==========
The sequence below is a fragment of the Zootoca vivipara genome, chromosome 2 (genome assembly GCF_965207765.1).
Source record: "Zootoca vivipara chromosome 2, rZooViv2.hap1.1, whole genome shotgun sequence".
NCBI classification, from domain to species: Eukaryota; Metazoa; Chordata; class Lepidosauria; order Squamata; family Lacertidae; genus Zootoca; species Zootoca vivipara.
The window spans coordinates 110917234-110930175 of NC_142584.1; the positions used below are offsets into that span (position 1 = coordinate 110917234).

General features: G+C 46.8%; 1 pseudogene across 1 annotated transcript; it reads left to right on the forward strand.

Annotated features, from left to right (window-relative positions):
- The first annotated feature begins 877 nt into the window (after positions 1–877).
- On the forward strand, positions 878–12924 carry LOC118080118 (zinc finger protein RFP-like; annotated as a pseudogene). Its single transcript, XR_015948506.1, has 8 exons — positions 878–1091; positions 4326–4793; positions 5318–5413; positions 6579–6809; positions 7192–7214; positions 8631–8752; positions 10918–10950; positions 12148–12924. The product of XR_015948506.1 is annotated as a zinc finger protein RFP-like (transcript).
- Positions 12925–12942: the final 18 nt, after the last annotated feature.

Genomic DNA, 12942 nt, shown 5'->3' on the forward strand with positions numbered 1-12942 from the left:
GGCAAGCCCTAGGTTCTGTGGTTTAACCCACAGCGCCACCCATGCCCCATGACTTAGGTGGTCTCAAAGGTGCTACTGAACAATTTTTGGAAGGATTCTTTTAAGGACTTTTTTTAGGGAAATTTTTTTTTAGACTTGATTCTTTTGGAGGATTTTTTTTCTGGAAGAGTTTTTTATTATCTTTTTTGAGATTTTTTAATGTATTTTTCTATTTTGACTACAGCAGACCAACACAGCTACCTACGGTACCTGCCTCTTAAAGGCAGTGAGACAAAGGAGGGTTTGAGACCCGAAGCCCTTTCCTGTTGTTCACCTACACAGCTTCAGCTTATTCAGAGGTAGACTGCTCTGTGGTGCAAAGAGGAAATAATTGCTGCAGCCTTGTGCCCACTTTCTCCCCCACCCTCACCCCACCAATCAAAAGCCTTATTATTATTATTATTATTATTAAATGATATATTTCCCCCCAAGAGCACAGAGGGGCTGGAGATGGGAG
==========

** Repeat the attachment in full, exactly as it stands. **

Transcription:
The sequence below is a fragment of the Zootoca vivipara genome, chromosome 2 (genome assembly GCF_965207765.1).
Source record: "Zootoca vivipara chromosome 2, rZooViv2.hap1.1, whole genome shotgun sequence".
NCBI classification, from domain to species: Eukaryota; Metazoa; Chordata; class Lepidosauria; order Squamata; family Lacertidae; genus Zootoca; species Zootoca vivipara.
The window spans coordinates 110917234-110930175 of NC_142584.1; the positions used below are offsets into that span (position 1 = coordinate 110917234).

General features: G+C 46.8%; 1 pseudogene across 1 annotated transcript; it reads left to right on the forward strand.

Annotated features, from left to right (window-relative positions):
- The first annotated feature begins 877 nt into the window (after positions 1–877).
- On the forward strand, positions 878–12924 carry LOC118080118 (zinc finger protein RFP-like; annotated as a pseudogene). Its single transcript, XR_015948506.1, has 8 exons — positions 878–1091; positions 4326–4793; positions 5318–5413; positions 6579–6809; positions 7192–7214; positions 8631–8752; positions 10918–10950; positions 12148–12924. The product of XR_015948506.1 is annotated as a zinc finger protein RFP-like (transcript).
- Positions 12925–12942: the final 18 nt, after the last annotated feature.

Genomic DNA, 12942 nt, shown 5'->3' on the forward strand with positions numbered 1-12942 from the left:
GGCAAGCCCTAGGTTCTGTGGTTTAACCCACAGCGCCACCCATGCCCCATGACTTAGGTGGTCTCAAAGGTGCTACTGAACAATTTTTGGAAGGATTCTTTTAAGGACTTTTTTTAGGGAAATTTTTTTTTAGACTTGATTCTTTTGGAGGATTTTTTTTCTGGAAGAGTTTTTTATTATCTTTTTTGAGATTTTTTAATGTATTTTTCTATTTTGACTACAGCAGACCAACACAGCTACCTACGGTACCTGCCTCTTAAAGGCAGTGAGACAAAGGAGGGTTTGAGACCCGAAGCCCTTTCCTGTTGTTCACCTACACAGCTTCAGCTTATTCAGAGGTAGACTGCTCTGTGGTGCAAAGAGGAAATAATTGCTGCAGCCTTGTGCCCACTTTCTCCCCCACCCTCACCCCACCAATCAAAAGCCTTATTATTATTATTATTATTATTAAATGATATATTTCCCCCCAAGAGCACAGAGGGGCTGGAGATGGGAG